Shekhar Gupta, in the Indian Express, last Saturday, echoed some of my sentiments about Bihar (though I disapprove of the headline 'Stirrings in a Hopeless Land'... who's hopeless? Not the people of Bihar, definitely!).
Bihar is beautiful.
Well, not all of it. The killings aren't pretty. The Ranvir Sena or the Maoist extremists and other private armies aren't pretty. The breakdown of infrastructure is sad. (When I drove through the state, I finally understood the phrase - gaddhhe mein sadak - meaning, the road in the potholes. There was no road! Only a series of disjointed potholes. The drive would have been easier if there had been a kuchha dirt path, instead of a badly constructed tar-road).
But for all that, Bihar is pretty.
I loved the way the women held their heads high; unlike Rajasthani women, their faces are open. Their shoulders are thrown back, as if they cannot be shamed into submission. Worked to the bone, perhaps, but not cowed down.
I loved the way the mud huts blended into the landscape - brown, small, self-contained - like the people themselves. I loved the morning glories blossoming wild on the rooftops. And the way the pumpkins and Torai creepers wound their delicate tendrils on thatched rooftops.
I loved the little puddles and the small village ponds, with the ducks in them. The fields beyond, lined with mustard, ready to burst into sunshine colours. There's a vulnerability to the landscape here, mixed with a malleable optimism. I love the dark stretches that show no sign of having known the human touch. I love the fact that high speed-breakers are built on a road, which cuts across fields, with water-pipes running underneath the speed-breaker. I love their bright rickshaws.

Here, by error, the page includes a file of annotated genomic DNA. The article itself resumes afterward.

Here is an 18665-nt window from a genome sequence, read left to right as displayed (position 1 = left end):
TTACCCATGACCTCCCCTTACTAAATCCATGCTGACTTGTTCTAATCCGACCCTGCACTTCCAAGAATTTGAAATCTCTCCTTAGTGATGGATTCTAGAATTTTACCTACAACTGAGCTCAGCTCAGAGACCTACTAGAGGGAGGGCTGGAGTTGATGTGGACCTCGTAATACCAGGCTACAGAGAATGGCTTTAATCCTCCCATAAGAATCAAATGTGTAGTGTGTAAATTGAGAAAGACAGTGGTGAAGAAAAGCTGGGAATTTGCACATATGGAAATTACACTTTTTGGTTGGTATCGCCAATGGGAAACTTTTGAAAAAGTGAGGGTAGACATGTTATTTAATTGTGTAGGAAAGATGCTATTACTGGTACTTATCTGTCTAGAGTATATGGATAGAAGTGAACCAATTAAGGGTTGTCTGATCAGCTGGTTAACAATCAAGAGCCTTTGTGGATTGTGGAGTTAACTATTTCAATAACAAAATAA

There's a lot to love about Bihar, really.
But, as Shekhar Gupta mentioned too, most people bad-mouth the state without ever having visited it. Bihar apparently stands as a byword for the worst in India - a total breakdown of law and order, a messy political wrestling-pit, infrastructure in a soup, flight of talent and a total lack of confidence.
I'm not saying, things are great. I'm sure every person who's been to Bihar has his/her own favourite horror tale that he/she recounts with great relish at social dinners. I'm also sure these are true stories.
But things are equally bad in other parts of the country. Bihar doesn't deserve so much negativite publicity. My friend Reshu's daddy, Manoje Nath (who is also a cop) points out, the average Bihari is a prisoner of his own image. He lives and works in Bihar and deals with the worst the state has to offer. And if he can find beauty and hope in the place, the rest of us should just shut up and help, instead of cribbing about the place and its people.